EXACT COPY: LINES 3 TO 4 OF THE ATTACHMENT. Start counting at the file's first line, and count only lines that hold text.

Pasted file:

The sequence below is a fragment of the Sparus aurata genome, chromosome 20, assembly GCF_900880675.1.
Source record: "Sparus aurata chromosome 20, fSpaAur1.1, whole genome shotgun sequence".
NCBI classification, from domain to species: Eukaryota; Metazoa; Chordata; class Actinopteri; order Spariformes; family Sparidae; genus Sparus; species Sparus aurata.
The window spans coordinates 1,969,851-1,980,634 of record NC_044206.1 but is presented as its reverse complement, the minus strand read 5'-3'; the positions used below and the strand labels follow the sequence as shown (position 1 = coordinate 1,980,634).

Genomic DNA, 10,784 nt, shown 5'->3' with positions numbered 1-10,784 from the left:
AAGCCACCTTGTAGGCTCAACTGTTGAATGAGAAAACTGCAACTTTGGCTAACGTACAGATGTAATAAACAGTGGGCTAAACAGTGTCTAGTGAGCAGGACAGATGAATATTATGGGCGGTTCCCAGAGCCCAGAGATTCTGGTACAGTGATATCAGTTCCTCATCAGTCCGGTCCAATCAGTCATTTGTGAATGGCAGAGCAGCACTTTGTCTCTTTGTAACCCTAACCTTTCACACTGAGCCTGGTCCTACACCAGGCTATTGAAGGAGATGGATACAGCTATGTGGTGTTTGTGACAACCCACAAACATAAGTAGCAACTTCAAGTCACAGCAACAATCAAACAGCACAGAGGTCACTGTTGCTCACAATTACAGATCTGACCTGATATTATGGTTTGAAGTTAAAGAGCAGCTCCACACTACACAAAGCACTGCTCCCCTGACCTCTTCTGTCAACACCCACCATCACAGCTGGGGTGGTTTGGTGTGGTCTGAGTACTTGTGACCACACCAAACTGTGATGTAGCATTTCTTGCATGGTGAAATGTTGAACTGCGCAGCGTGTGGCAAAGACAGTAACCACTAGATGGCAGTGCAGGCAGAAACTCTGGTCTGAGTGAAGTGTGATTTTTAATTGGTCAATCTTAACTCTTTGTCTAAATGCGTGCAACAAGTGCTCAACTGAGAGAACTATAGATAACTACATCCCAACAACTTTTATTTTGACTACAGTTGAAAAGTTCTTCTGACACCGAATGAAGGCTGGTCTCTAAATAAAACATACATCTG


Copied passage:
NCBI classification, from domain to species: Eukaryota; Metazoa; Chordata; class Actinopteri; order Spariformes; family Sparidae; genus Sparus; species Sparus aurata.
The window spans coordinates 1,969,851-1,980,634 of record NC_044206.1 but is presented as its reverse complement, the minus strand read 5'-3'; the positions used below and the strand labels follow the sequence as shown (position 1 = coordinate 1,980,634).